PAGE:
Watertown (Mass.) High School's football team used to hold a camp with some long-standing traditions, some of which included forcing players to sit in urine, doing chores for veteran players and having younger players participate in a cookie run where the boys were stripped, cookies were placed in their buttocks, and they had to race across the field. If the cookie fell out, they were forced to eat it.

More football camp "fun," this time in New Jersey at Lodi High School's camp run by the school's football coach. The target was football team member Anthony Erekat, who was welcomed to the team by having his arms and legs duct-taped, having his hair cut off and players spreading feces and peanut body over his body. Fourteen players were ultimately suspended for the first game; that is, until someone at the school realized they were playing a tough opponent. They would later serve their suspensions against an easier opponent. But let's not focus solely on men's athletics. University of Oklahoma soccer player Kathleen Peay was allegedly required to wear an adult diaper and blindfold, where she was then forced to eat food and was sprayed with food items that simulated sexual acts. Where was her coach while this was going on? Reportedly leading the exercise.

These are just a few of the disgusting sports hazing examples spanning the last 30 years collected by ESPN and hazing authority Hank Nuwer, and they barely scratch the surface on the horrific abuse administered to young athletes around the country. According to the National Federation of State High School Associations, as many as 1.5 million high school students have been subjected to some form of hazing. In college, I nearly became a victim myself. The tradition was to strip a runner naked on a long-distance run and force them to run naked for as long as the upperclassmen wanted before they would give the younger runner his clothes back. But when it was my turn, I did exactly what they had given me my scholarship to do: I ran away fast.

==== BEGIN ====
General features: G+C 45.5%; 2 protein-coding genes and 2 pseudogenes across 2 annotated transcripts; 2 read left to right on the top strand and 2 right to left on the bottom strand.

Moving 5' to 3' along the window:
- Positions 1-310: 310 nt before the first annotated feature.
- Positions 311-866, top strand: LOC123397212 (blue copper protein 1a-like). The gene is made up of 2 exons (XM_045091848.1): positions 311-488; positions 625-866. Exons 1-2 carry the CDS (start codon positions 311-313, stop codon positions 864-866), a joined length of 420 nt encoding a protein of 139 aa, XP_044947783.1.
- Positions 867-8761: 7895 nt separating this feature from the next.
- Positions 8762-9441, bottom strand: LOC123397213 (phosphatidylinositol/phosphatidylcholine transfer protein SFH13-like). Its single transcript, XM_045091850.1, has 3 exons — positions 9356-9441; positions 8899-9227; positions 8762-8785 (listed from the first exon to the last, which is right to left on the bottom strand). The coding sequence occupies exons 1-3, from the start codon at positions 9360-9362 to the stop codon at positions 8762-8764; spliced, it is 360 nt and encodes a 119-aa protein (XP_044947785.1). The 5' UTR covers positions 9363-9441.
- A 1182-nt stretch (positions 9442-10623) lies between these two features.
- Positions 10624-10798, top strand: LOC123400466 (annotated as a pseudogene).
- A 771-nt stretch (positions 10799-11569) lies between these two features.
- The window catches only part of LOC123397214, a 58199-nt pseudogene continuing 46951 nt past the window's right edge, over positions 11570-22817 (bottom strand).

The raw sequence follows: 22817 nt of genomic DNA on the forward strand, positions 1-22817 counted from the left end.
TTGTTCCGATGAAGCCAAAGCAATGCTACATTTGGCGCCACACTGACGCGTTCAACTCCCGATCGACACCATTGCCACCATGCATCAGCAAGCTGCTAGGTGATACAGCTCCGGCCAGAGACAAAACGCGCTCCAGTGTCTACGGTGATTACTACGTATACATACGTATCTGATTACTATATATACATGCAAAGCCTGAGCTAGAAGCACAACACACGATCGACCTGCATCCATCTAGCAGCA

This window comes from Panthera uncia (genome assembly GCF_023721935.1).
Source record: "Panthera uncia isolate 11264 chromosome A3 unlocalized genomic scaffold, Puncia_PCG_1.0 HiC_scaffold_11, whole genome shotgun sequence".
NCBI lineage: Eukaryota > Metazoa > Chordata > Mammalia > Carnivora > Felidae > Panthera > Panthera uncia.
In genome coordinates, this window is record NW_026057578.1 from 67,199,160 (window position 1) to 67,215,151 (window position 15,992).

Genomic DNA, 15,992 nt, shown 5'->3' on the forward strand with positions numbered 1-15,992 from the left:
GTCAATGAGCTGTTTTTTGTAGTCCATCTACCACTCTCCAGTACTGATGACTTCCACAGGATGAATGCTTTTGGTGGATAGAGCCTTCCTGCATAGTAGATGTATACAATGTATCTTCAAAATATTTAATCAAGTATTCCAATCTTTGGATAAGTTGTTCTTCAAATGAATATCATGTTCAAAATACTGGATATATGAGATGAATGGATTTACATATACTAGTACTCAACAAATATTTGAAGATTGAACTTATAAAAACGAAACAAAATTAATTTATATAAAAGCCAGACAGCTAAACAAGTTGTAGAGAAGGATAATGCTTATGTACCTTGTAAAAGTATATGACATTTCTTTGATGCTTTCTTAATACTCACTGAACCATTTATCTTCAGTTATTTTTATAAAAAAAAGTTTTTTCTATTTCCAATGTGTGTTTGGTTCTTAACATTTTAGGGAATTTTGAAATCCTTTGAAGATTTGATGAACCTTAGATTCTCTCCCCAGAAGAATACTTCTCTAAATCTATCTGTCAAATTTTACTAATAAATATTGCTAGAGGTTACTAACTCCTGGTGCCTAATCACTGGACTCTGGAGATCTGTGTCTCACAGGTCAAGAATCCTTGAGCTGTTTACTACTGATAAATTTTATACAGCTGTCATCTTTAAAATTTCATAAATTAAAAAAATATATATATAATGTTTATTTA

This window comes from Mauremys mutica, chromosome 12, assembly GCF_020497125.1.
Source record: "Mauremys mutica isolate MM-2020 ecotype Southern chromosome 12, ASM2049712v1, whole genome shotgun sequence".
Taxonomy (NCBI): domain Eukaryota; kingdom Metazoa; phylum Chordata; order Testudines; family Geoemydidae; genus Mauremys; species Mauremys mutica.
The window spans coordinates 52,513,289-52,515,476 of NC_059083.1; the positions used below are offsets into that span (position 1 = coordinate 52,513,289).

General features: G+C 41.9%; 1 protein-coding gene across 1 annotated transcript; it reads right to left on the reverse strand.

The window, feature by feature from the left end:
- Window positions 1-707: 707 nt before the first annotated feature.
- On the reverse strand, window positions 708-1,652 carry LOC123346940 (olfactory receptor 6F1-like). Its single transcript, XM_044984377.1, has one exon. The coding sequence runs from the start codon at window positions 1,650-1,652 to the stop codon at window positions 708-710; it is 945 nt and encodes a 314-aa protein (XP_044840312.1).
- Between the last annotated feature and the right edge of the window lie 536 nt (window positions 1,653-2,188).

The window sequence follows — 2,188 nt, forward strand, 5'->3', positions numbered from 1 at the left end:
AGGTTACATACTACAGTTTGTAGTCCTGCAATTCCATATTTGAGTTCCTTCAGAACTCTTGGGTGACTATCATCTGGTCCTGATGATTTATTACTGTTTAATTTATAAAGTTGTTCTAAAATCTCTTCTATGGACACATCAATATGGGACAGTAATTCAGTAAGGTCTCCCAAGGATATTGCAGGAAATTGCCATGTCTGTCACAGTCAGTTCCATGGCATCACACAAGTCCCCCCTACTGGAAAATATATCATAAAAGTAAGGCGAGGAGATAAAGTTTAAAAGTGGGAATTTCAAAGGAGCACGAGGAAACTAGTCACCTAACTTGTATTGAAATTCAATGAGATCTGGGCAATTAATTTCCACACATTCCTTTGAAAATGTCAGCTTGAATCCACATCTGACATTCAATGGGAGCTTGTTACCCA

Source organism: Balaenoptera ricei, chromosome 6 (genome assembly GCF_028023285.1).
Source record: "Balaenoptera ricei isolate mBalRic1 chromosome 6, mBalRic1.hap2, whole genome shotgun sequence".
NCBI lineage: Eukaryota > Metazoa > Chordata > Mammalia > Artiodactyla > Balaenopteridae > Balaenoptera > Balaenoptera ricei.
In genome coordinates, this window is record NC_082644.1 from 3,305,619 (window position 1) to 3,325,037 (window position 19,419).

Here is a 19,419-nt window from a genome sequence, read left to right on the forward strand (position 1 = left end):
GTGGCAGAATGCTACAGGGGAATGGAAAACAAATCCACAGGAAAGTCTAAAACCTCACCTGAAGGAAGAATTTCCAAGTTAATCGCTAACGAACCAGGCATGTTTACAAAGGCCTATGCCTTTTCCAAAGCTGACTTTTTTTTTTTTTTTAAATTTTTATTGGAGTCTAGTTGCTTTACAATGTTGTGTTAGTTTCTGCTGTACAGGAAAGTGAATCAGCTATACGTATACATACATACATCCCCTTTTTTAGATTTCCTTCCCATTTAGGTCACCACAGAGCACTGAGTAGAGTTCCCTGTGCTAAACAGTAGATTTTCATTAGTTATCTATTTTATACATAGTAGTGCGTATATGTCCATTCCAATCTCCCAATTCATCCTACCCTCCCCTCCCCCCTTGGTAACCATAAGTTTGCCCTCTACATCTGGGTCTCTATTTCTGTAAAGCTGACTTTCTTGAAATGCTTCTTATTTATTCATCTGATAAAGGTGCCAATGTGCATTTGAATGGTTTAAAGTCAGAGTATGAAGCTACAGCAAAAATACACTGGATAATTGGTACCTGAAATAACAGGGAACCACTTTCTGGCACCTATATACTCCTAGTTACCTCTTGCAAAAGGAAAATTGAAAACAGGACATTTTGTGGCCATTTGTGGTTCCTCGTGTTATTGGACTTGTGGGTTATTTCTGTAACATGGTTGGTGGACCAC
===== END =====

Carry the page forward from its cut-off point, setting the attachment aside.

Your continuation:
Here in Illinois where I live, there has been a prominent hazing story that has dominated local news for nearly two years now. Young soccer players at Maine West High School were assaulted by older players, and once news of these hazing practices reached the affected families, they went on the offensive and filed civil lawsuits against the district. And that was only the beginning. Students involved in the hazing were kicked off team and some were sent to juvenile court. Both the varsity and freshman coaches were relieved of their duties, and one (the varsity coach) was charged with criminal acts, including hazing, battery and failure to report abuse. Those charges were recently dismissed but many questions remain, including how much responsibility should a coach have over his or her player's behavior? 

Most states have anti-hazing laws, but as the numerous recent stories appearing on the AB newswire show, this is still something that is very much alive and (un)well. In the July issue of AB, I'm taking a closer look at hazing on the high school level and I welcome input on this important subject. Have you ever been the subject of hazing or been the person administering a hazing? Are there certain "acceptable" forms of hazing, such as the hazing practice described by my colleague Emily Attwood? What more can be done to stop hazing, or do you believe that this is a harmless form of team bonding that's been overblown by a few extreme cases?

 

Dennis Van Milligen is Editor in Chief of Athletic Business.